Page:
Critics say the decline of marriage is a central factor behind rising social disruption and family break-up. Work and Pensions Secretary Iain Duncan Smith has warned that this costs the country £100billion a year.

The rebel backbenchers yesterday put down an amendment to the Finance Bill which is setting Chancellor George Osborne's March Budget into law.

A transferable income tax allowance would mean that a working husband could take over the tax-free allowance of a wife who stayed at home to bring up children, or vice versa. It would be worth up to £1,495 to a one-earner couple.

The backbench initiative, which is unlikely to become law, was attacked by Labour. During Labour's years in power the last tax break for husbands and wives, married couples allowance, was removed, and the importance of marriage eroded to the point where officials were told to remove the word from public documents.

Labour Treasury spokesman David Hanson said: 'It is astonishing that at a time when millions of families and pensioners are being hit hard by deep spending cuts and tax rises, the first priority of David Cameron's restless Tory backbenchers is unfair tax cuts only for a few.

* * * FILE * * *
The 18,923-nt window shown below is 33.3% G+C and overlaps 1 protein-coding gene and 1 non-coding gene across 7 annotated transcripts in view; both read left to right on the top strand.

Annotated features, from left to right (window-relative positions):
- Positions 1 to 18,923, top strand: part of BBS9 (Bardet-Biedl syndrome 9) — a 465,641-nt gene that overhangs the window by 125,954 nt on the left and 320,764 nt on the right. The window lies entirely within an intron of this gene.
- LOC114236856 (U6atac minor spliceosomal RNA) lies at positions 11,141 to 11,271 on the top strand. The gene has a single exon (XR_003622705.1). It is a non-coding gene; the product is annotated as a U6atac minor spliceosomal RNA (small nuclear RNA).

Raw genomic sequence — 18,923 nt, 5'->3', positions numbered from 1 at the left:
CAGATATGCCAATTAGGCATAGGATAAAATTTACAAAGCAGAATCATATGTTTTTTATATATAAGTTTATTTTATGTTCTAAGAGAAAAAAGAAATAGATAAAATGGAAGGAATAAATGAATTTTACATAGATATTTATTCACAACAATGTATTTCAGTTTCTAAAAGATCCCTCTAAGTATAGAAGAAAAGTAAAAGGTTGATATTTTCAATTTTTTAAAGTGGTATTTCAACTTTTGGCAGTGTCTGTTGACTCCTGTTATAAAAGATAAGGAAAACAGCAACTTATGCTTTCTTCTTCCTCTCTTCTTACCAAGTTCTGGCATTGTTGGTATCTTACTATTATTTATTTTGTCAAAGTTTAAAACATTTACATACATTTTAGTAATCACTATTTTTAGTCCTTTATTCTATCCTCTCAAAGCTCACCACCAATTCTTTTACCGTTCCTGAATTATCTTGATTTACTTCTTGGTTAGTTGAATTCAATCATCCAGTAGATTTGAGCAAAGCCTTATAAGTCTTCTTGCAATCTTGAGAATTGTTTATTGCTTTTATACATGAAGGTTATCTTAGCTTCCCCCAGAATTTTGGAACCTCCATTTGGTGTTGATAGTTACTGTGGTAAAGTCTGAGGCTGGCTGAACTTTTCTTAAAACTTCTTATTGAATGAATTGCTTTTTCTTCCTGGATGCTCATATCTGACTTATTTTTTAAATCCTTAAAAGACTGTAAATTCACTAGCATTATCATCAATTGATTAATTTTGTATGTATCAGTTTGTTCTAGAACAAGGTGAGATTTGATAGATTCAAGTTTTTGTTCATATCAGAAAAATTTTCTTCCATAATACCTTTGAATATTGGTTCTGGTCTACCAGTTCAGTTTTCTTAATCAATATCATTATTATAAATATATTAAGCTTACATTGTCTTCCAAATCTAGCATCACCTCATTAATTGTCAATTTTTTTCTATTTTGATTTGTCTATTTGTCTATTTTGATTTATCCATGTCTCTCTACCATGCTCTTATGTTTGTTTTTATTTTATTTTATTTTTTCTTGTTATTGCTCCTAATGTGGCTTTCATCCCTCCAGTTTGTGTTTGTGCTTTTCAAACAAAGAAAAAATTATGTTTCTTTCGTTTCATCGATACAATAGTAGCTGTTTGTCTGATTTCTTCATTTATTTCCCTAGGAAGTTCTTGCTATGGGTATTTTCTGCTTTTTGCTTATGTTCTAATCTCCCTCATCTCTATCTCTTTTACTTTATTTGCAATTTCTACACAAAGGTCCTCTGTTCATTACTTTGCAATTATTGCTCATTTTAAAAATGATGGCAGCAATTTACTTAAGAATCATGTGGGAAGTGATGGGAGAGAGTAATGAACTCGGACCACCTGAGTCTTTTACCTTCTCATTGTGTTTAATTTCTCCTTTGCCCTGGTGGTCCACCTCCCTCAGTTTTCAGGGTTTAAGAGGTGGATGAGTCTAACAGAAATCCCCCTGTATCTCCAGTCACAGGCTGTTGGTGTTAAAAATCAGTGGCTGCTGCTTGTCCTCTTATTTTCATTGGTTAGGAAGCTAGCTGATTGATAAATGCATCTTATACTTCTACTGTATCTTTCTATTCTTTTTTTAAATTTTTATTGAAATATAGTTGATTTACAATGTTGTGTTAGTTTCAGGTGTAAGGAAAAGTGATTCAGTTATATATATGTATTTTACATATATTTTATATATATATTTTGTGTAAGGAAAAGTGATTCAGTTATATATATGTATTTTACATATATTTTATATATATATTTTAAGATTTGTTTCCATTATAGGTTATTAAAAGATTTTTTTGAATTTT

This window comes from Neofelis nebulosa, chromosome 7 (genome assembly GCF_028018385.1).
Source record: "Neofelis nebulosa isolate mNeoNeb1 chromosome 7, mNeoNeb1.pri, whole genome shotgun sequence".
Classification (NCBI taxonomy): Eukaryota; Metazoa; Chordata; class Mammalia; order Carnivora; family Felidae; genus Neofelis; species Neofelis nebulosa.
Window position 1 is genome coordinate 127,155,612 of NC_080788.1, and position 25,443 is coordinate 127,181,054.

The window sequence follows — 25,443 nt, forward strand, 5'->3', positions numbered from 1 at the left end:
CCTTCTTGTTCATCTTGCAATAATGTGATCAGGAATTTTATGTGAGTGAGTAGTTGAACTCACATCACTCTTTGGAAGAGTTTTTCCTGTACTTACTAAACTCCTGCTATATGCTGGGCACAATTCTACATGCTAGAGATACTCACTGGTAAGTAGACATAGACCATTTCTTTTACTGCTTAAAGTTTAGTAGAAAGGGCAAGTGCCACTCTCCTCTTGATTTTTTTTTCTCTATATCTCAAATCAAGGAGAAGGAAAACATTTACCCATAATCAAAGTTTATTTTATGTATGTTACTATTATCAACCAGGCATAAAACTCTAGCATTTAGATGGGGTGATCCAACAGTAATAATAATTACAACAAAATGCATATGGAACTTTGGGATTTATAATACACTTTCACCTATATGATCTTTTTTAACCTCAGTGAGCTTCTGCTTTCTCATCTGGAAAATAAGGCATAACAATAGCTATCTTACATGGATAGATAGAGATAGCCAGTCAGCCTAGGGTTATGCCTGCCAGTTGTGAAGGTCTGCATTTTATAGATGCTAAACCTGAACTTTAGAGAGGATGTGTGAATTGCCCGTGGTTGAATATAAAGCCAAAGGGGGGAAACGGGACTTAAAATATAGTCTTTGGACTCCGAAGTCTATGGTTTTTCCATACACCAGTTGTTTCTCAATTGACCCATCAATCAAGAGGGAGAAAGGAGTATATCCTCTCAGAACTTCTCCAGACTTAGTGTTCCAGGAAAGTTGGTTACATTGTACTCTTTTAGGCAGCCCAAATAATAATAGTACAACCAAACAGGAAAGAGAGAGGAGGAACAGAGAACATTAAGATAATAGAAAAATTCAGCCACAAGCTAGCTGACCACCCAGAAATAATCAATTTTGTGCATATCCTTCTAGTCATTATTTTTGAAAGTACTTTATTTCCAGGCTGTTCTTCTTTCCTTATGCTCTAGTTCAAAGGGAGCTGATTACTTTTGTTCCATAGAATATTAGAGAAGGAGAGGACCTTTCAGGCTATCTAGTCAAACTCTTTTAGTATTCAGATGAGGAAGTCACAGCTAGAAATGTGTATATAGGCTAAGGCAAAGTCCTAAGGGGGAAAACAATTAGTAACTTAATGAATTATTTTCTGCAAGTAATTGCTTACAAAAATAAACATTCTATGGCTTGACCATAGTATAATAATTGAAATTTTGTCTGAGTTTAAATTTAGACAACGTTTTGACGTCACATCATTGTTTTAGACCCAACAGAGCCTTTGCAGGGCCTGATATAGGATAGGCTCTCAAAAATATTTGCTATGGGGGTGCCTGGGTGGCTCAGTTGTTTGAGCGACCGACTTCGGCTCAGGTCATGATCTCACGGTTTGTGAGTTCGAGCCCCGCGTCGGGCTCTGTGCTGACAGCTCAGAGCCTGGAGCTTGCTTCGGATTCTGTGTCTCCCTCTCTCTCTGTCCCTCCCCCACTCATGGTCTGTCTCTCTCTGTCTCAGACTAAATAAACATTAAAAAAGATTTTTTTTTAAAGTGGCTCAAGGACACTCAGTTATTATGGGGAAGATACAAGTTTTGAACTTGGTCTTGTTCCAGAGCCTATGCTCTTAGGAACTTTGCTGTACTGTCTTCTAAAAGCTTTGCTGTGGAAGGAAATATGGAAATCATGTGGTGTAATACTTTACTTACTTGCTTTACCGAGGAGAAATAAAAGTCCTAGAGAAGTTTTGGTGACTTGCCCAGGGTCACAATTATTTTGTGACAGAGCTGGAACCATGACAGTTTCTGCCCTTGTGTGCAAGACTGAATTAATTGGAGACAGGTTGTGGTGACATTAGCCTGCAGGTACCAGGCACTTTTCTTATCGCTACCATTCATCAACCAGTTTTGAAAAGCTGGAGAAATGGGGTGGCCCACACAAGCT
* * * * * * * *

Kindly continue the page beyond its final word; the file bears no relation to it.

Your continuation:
'And the proposed multi-billion pound marriage tax break would penalise those who are separated, widowed or divorced – many of whom are already being hit hard by cuts to tax credits and childcare support.'

Mr Cameron is thought to be holding back on a firm promise of tax breaks for married couples on the grounds that the country cannot afford it. Calculations by the Centre for Social Justice think-tank suggest it would cost £600million to give a transferable tax allowance to married parents of young children, and £3.2billion to extend it to all married couples.

In the run-up to last year's election, Mr Cameron said: 'I just think as a society, saying that marriage is a good thing and celebrating it and encouraging it, including through the tax system, is something that most societies do in Europe. It's very sensible for us to do as well.'